The unsuspecting reader will think about some logical or here.  I just
don't think that Lua is the right language for people who find writing
in line noise elegant.

Anyway, functions in Lua can return more than one value.  So you are
trying to propose a syntax that can only be used for _some_ anonymous
Lua functions, not in general.  And that means that we have not just
syntactical sugar, but different semantics.

> As you should know, in Lua, a comma separated list of expression is
> *not* an expression so there is no ambiguity whatsoever.
>
> I repeat it:
> - the comma ',' is *not* an operator in Lua
> - a comma separated list of expression is *not* an expression
>
> so there is no ambiguity. If you want to return multiple values you
> should use the ordinary notation.

Making it different.  And there _still_ is the issue of needing to
introduce an operator precedence.

Is

|x| x or y

the same as

function(x) return x end or y

or

function(x) return x or y end

?

If you say the latter, then you need to extend the precedence hierarchy
of Lua by another level.  There are already 8 levels.

Is this syntax extension worth introducing another precedence level?

--
David Kastrup

Reply | Threaded
Open this post in threaded view
|

Re: [ANN] GSL Shell new beta release with anti-gran graphics module

Luiz Henrique de Figueiredo
In reply to this post by Pavol Severa
> > =(1+1i)^2
> 1.2246063538224e-016+2i
>
> The complex module from numlua doesn't have these problems

I get the same results with my lcomplex. We're probably both using cpow.
Perhaps numlua converts z^2 to z*z (which does give 0+2i).
Reply | Threaded
Open this post in threaded view
|

Re: [ANN] GSL Shell new beta release with anti-gran graphics module

Pavol Severa
2009/12/3 Luiz Henrique de Figueiredo <[hidden email]>:
>> > =(1+1i)^2
>> 1.2246063538224e-016+2i
>>
>> The complex module from numlua doesn't have these problems
>
> I get the same results with my lcomplex. We're probably both using cpow.
> Perhaps numlua converts z^2 to z*z (which does give 0+2i).
>

yes (it uses the usual algorithm for integer powers, cumputing z^2,
(z^2)^2, ((z^2)^2)^2 ... and multiplying the results; generally, all
it's algorithms seem to be optimal)
Reply | Threaded
Open this post in threaded view
|

Re[2]: [ANN] GSL Shell new beta release with anti-gran graphics module

Bulat Ziganshin
In reply to this post by Luiz Henrique de Figueiredo
Hello Luiz,

Thursday, December 3, 2009, 6:05:12 PM, you wrote:

you can try (1+1i)^4 with numlua

>> > =(1+1i)^2
>> 1.2246063538224e-016+2i
>>
>> The complex module from numlua doesn't have these problems

> I get the same results with my lcomplex. We're probably both using cpow.
> Perhaps numlua converts z^2 to z*z (which does give 0+2i).


--
Best regards,
 Bulat                            mailto:[hidden email]

Reply | Threaded
Open this post in threaded view
|

Re: [ANN] GSL Shell new beta release with anti-gran graphics module

Luiz Henrique de Figueiredo
In reply to this post by Pavol Severa
> yes (it uses the usual algorithm for integer powers, cumputing z^2,
> (z^2)^2, ((z^2)^2)^2 ... and multiplying the results; generally, all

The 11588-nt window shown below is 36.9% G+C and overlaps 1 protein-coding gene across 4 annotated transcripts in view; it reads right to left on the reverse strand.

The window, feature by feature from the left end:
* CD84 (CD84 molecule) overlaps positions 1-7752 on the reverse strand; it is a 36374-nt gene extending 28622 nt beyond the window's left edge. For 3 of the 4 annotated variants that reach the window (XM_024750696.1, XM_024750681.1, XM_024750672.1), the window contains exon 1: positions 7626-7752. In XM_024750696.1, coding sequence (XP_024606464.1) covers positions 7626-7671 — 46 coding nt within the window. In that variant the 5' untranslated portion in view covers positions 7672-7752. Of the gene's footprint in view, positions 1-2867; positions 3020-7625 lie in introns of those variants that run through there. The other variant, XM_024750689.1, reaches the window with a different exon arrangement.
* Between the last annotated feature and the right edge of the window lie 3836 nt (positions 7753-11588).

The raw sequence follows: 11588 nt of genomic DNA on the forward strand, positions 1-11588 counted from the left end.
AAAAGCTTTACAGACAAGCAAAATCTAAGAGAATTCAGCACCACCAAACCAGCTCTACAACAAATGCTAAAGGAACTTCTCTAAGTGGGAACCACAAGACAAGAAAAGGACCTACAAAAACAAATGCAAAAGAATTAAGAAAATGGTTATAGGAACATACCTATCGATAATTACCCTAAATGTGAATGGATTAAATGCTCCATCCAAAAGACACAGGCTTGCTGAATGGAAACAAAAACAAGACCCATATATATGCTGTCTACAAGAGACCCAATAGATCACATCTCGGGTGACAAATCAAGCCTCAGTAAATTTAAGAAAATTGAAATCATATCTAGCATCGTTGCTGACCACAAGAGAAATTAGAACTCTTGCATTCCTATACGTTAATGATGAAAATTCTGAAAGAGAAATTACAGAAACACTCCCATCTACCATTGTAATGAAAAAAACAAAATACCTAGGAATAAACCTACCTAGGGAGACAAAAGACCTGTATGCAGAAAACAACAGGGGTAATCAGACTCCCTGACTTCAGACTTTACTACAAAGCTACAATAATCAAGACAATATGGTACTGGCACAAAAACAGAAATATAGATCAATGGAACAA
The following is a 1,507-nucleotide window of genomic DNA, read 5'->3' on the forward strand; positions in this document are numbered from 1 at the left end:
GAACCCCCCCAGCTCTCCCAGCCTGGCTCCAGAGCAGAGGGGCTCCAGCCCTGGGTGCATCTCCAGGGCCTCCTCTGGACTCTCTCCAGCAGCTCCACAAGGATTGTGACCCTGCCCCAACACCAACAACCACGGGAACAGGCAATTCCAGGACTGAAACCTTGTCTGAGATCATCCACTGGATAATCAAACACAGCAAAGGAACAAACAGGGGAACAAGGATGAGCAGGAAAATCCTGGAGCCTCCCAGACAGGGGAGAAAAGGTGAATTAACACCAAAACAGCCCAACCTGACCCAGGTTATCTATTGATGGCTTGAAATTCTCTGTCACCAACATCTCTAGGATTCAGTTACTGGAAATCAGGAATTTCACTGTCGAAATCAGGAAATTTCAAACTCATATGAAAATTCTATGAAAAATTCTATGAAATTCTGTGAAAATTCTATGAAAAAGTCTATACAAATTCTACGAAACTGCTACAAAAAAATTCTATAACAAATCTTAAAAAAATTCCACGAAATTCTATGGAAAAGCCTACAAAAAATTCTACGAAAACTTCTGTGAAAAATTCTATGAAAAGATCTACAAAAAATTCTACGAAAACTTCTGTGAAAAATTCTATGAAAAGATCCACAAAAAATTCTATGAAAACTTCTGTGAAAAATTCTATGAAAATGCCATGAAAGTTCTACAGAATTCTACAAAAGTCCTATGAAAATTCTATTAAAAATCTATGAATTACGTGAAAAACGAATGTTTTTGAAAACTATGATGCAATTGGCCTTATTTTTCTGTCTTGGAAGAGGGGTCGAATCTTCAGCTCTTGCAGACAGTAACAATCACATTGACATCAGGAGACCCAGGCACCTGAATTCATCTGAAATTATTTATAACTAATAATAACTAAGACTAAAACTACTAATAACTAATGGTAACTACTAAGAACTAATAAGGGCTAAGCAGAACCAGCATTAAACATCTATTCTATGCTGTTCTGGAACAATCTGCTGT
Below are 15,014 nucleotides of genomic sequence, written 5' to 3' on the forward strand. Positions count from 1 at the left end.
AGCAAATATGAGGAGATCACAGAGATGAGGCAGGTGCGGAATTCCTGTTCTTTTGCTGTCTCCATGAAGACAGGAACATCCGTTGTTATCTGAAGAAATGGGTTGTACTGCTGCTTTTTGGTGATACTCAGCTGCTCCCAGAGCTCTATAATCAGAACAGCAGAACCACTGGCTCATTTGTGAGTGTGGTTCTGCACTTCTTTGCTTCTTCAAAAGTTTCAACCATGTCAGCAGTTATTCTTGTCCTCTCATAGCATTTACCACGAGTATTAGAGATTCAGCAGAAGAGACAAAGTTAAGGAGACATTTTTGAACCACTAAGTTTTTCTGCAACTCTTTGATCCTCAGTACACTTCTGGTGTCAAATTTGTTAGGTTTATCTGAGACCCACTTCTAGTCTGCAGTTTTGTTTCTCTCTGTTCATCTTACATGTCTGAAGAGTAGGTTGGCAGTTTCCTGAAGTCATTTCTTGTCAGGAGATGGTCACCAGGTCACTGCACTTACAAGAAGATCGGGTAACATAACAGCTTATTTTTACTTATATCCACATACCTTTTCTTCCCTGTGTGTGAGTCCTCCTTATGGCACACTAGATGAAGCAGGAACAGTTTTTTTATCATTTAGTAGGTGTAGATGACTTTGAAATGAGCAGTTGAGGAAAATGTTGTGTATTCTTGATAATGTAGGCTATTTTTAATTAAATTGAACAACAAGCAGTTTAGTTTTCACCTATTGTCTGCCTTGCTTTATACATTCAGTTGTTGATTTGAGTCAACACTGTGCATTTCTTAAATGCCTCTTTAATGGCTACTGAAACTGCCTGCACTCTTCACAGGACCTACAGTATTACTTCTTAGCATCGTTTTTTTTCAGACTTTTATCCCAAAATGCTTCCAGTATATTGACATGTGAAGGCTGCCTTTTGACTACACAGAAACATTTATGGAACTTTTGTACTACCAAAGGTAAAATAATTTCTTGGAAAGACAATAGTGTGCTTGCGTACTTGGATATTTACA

> it's algorithms seem to be optimal)

Exponentiation by squaring is a good and popular algorithm and it
is optimal in the asymptotic sense, but it's not stricly optimal:
http://en.wikipedia.org/wiki/Exponentiation_by_squaring#Alternatives_and_generalizations
Reply | Threaded
Open this post in threaded view
|

Re: [ANN] GSL Shell new beta release with anti-gran graphics module

Francesco Abbate-2
In reply to this post by David Kastrup
2009/12/3 David Kastrup <[hidden email]>:
> If you say the latter, then you need to extend the precedence hierarchy
> of Lua by another level.  There are already 8 levels.
>
> Is this syntax extension worth introducing another precedence level?

Actually there is a shift/reduce conflict in the grammar since the expression
|x| x or y
can be parsed as:
(|x| x) or y
or
|x| (x or y)

But please note that for your example, there is no difference between
|x| x+y
and
|x| x or y
Since both '+' and 'or' are considered operators.

The answer is that once '|' args '|' is parsed Lua recursive descent
parser just look for an 'expr' and will eat (shift) everything that
looks as an expression. So something like
|x| x or y

will always be parsed as |x| (x or y) and no new precedence level has
been introduced.

Francesco
Reply | Threaded
Open this post in threaded view
|

Re: [ANN] GSL Shell new beta release with anti-gran graphics module

Francesco Abbate-2
In reply to this post by Luiz Henrique de Figueiredo
2009/12/3 Luiz Henrique de Figueiredo <[hidden email]>:
>> > =(1+1i)^2
>> 1.2246063538224e-016+2i
>>
>> The complex module from numlua doesn't have these problems
>
> I get the same results with my lcomplex. We're probably both using cpow.
> Perhaps numlua converts z^2 to z*z (which does give 0+2i).

We can discuss about the algorithm to calculate a power but for me
this is a printing problem. To have a not-exactly zero value can
happen because of how FP values works but in GSL shell I've designed a
smarter system to print a matrix, here an example:

> m = cnew(2,2,|k,j|(k+1i * j)^2) -- create a complex matrix
> =m -- print the matrix
[    2i -3+4i ]
[  3+4i    8i ]

As you can see there are no spurious 'almost zero' values.

For me the standard printing method of Lua for printing complex number
should be modified in order to take into account both the magnitude of
imaginary and real parts and to chop to zero the components if :

re_part < eps * z_norm or
im_part < eps * z_norm

where z_norm is sqrt(re_part^2+im_part^2) and eps is something like 10^-8.

Francesco
Reply | Threaded
Open this post in threaded view
|

Re: [ANN] GSL Shell new beta release with anti-gran graphics module

David Kastrup
In reply to this post by Francesco Abbate-2
Francesco Abbate <[hidden email]> writes:

> 2009/12/3 David Kastrup <[hidden email]>:
>> If you say the latter, then you need to extend the precedence hierarchy
>> of Lua by another level.  There are already 8 levels.
>>
>> Is this syntax extension worth introducing another precedence level?
>
> Actually there is a shift/reduce conflict in the grammar

Which is bisonbabble for "we need another precedence level".